Why Runners Need Foot and Ankle Mobility

Marc Lindsay
by Marc Lindsay
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Why Runners Need Foot and Ankle Mobility

While the core, hips and legs are powerful muscle groups for runners looking to improve their stride and prevent injury, our feet are an oft-overlooked part of the equation — particularly during strength and mobility sessions. But strong feet and ankles are the building blocks of strong runners because they help stabilize the body and prevent problems up the chain to the knees or hips. Given how many times our feet strike the ground during any given run, it makes sense that at least some of our attention should focus on better foot and ankle mobility.


A lack of mobility isn’t something you might be aware of, but it could affect your running. While you don’t need a ton of ankle flexion or extension during the running stride, extending the great toe is necessary for foot stability.

“In order to create an efficient kinetic chain of events throughout the body during running, an athlete must have adequate great toe motion,” says Nathan Koch, a physical therapist at Endurance Rehab in Scottsdale, Arizona. “To test this, stand and try to lift your toes (the Windlass Mechanism). You should be able to increase your arch when the toes are lifted. If you are unable to create this arch due to weakness or a lack of mobility, then you’ll be unable to properly position the foot for loading and unloading.”

According to Koch, this can result in problems not only in the feet and ankles, but in other areas of the body as well. “This can cause a cascade of events up the chain. The ankle won’t be able to dorsiflex properly, the knee can collapse inward or go into greater flexion, and the hip will not achieve the appropriate amount of extension to allow the gluteals to work,” Koch explains.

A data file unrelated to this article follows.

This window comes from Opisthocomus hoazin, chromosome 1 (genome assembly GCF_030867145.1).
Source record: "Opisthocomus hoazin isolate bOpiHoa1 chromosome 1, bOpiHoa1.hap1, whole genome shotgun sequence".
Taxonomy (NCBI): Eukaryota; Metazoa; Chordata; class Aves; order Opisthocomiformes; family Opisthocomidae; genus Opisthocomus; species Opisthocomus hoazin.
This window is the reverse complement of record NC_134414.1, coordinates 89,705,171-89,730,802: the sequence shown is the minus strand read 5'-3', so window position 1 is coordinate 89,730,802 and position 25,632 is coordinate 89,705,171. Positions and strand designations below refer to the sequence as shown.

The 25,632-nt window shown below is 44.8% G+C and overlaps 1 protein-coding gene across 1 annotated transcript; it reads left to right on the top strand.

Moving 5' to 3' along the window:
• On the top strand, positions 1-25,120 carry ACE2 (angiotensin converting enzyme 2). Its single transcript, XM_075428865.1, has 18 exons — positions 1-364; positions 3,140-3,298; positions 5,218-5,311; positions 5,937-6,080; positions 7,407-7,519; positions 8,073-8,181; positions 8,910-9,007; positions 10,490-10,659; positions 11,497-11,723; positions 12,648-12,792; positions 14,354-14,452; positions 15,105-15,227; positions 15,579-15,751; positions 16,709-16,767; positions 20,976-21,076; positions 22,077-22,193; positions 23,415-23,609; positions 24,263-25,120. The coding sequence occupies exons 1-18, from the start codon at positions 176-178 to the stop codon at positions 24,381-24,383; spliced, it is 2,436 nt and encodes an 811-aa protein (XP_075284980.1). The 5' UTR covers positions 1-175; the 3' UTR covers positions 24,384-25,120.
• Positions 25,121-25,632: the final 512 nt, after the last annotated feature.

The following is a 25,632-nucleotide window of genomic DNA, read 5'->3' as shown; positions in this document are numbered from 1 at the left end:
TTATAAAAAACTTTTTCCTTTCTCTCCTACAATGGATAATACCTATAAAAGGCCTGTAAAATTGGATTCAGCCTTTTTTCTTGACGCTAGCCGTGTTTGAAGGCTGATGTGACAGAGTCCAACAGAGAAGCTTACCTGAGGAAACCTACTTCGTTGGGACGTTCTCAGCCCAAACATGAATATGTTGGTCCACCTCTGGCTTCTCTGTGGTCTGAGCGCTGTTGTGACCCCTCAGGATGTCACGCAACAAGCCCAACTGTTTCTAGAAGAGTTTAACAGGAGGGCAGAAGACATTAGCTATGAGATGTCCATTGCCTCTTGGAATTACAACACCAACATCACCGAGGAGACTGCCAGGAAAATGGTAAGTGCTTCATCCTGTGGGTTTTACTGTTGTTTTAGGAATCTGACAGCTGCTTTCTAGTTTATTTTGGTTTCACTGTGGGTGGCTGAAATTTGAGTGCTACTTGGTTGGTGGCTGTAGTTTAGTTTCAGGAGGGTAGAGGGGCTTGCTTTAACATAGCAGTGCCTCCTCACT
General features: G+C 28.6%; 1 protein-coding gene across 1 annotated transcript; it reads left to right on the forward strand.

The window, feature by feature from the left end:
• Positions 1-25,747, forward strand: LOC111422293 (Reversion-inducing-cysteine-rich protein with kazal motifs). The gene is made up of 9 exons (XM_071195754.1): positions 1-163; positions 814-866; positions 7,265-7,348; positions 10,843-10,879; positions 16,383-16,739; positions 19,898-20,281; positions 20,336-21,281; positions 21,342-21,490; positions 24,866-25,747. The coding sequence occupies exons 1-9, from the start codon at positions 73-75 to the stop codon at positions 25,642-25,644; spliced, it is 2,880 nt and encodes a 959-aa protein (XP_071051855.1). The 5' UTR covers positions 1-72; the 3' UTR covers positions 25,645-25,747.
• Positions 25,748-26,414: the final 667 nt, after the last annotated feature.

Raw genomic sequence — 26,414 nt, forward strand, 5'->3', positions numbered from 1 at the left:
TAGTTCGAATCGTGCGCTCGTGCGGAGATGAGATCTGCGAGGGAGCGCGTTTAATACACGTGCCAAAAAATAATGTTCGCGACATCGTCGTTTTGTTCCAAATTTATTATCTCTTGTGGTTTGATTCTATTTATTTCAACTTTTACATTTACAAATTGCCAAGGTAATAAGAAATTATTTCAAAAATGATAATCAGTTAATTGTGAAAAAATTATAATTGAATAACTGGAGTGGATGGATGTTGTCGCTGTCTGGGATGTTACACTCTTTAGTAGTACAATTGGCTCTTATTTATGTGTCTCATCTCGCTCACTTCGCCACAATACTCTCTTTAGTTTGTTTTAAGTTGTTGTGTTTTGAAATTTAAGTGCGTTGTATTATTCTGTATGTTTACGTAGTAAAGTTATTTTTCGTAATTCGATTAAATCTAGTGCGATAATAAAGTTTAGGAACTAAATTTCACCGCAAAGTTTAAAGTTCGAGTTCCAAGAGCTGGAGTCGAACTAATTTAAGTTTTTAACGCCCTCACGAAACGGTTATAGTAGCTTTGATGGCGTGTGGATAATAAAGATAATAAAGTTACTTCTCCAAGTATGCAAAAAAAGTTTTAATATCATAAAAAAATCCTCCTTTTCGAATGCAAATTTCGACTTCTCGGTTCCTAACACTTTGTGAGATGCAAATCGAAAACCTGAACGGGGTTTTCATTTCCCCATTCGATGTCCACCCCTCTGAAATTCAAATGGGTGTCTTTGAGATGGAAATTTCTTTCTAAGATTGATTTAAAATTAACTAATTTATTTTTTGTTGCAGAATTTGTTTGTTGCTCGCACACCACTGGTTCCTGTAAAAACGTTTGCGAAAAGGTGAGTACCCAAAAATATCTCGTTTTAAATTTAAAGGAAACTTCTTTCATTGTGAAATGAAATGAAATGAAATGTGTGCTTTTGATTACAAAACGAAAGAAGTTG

As a result, other common running-related injuries can happen — and the feet are overlooked as the primary culprit.

“Weakness in the feet can lead to injuries like patellofemoral syndrome, ITB syndrome at the knee or even hip bursitis and tendonitis,” Koch says. “Results from studies show that high-arched runners report a greater incidence of ankle injuries, body injuries and lateral lower leg injuries. While low-arched or flat-footed runners exhibited more knee injuries and medial lower-leg injuries.”

While Koch likes to avoid blanket proclamations that all runners should be doing some form of foot strengthening or mobility work, it is something you should watch out for, especially if you’re an older runner.

“As we age, the ligaments in our feet tend to get a bit stretched out or lengthened, and we lose some of the explosive rebound effect of our passive tissues,” Koch explains. “In this instance runners can benefit from strengthening the core of their feet to improve balance, prevent injury and improve training tolerance.”


One less analyzed aspect of foot strength and mobility is the role running shoes play in the big picture. With the debate over maximal and minimalist footwear creating a hard line in the sand between many runners, it can be difficult to know what the best option is for healthy feet.